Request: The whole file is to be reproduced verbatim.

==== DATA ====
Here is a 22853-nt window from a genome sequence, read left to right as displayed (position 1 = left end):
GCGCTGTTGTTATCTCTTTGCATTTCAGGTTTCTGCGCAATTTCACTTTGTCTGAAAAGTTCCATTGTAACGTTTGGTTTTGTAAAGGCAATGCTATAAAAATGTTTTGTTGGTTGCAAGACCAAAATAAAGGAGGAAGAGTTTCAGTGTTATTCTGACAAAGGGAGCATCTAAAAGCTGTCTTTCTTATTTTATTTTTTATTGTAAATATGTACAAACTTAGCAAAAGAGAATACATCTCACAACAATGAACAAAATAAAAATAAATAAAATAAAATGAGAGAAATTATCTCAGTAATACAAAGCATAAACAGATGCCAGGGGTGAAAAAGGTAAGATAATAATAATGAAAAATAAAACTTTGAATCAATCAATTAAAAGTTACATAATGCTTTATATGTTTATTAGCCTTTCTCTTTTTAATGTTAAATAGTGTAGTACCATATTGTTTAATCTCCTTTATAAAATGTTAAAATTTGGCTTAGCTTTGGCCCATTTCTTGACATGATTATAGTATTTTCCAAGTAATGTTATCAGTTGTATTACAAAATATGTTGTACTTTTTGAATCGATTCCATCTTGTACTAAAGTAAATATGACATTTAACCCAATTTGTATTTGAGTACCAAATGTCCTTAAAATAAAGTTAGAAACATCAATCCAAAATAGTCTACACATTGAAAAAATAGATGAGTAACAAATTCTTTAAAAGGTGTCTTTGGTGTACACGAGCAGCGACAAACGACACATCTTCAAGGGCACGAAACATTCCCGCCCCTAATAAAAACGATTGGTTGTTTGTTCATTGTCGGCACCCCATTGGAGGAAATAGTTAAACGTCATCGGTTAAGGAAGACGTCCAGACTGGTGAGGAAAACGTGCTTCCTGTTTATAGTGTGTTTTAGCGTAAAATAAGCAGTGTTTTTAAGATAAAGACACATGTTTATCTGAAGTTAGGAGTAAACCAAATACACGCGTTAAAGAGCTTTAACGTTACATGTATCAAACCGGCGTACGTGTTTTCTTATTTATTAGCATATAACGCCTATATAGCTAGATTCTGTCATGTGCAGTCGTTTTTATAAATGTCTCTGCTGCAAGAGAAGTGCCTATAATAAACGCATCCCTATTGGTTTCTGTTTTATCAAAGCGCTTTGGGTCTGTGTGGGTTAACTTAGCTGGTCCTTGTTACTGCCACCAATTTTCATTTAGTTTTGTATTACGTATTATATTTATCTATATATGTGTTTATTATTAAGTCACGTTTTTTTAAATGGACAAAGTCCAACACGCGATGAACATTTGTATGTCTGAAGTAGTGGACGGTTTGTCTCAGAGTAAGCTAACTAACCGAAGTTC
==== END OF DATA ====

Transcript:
Here is a 22853-nt window from a genome sequence, read left to right as displayed (position 1 = left end):
GCGCTGTTGTTATCTCTTTGCATTTCAGGTTTCTGCGCAATTTCACTTTGTCTGAAAAGTTCCATTGTAACGTTTGGTTTTGTAAAGGCAATGCTATAAAAATGTTTTGTTGGTTGCAAGACCAAAATAAAGGAGGAAGAGTTTCAGTGTTATTCTGACAAAGGGAGCATCTAAAAGCTGTCTTTCTTATTTTATTTTTTATTGTAAATATGTACAAACTTAGCAAAAGAGAATACATCTCACAACAATGAACAAAATAAAAATAAATAAAATAAAATGAGAGAAATTATCTCAGTAATACAAAGCATAAACAGATGCCAGGGGTGAAAAAGGTAAGATAATAATAATGAAAAATAAAACTTTGAATCAATCAATTAAAAGTTACATAATGCTTTATATGTTTATTAGCCTTTCTCTTTTTAATGTTAAATAGTGTAGTACCATATTGTTTAATCTCCTTTATAAAATGTTAAAATTTGGCTTAGCTTTGGCCCATTTCTTGACATGATTATAGTATTTTCCAAGTAATGTTATCAGTTGTATTACAAAATATGTTGTACTTTTTGAATCGATTCCATCTTGTACTAAAGTAAATATGACATTTAACCCAATTTGTATTTGAGTACCAAATGTCCTTAAAATAAAGTTAGAAACATCAATCCAAAATAGTCTACACATTGAAAAAATAGATGAGTAACAAATTCTTTAAAAGGTGTCTTTGGTGTACACGAGCAGCGACAAACGACACATCTTCAAGGGCACGAAACATTCCCGCCCCTAATAAAAACGATTGGTTGTTTGTTCATTGTCGGCACCCCATTGGAGGAAATAGTTAAACGTCATCGGTTAAGGAAGACGTCCAGACTGGTGAGGAAAACGTGCTTCCTGTTTATAGTGTGTTTTAGCGTAAAATAAGCAGTGTTTTTAAGATAAAGACACATGTTTATCTGAAGTTAGGAGTAAACCAAATACACGCGTTAAAGAGCTTTAACGTTACATGTATCAAACCGGCGTACGTGTTTTCTTATTTATTAGCATATAACGCCTATATAGCTAGATTCTGTCATGTGCAGTCGTTTTTATAAATGTCTCTGCTGCAAGAGAAGTGCCTATAATAAACGCATCCCTATTGGTTTCTGTTTTATCAAAGCGCTTTGGGTCTGTGTGGGTTAACTTAGCTGGTCCTTGTTACTGCCACCAATTTTCATTTAGTTTTGTATTACGTATTATATTTATCTATATATGTGTTTATTATTAAGTCACGTTTTTTTAAATGGACAAAGTCCAACACGCGATGAACATTTGTATGTCTGAAGTAGTGGACGGTTTGTCTCAGAGTAAGCTAACTAACCGAAGTTC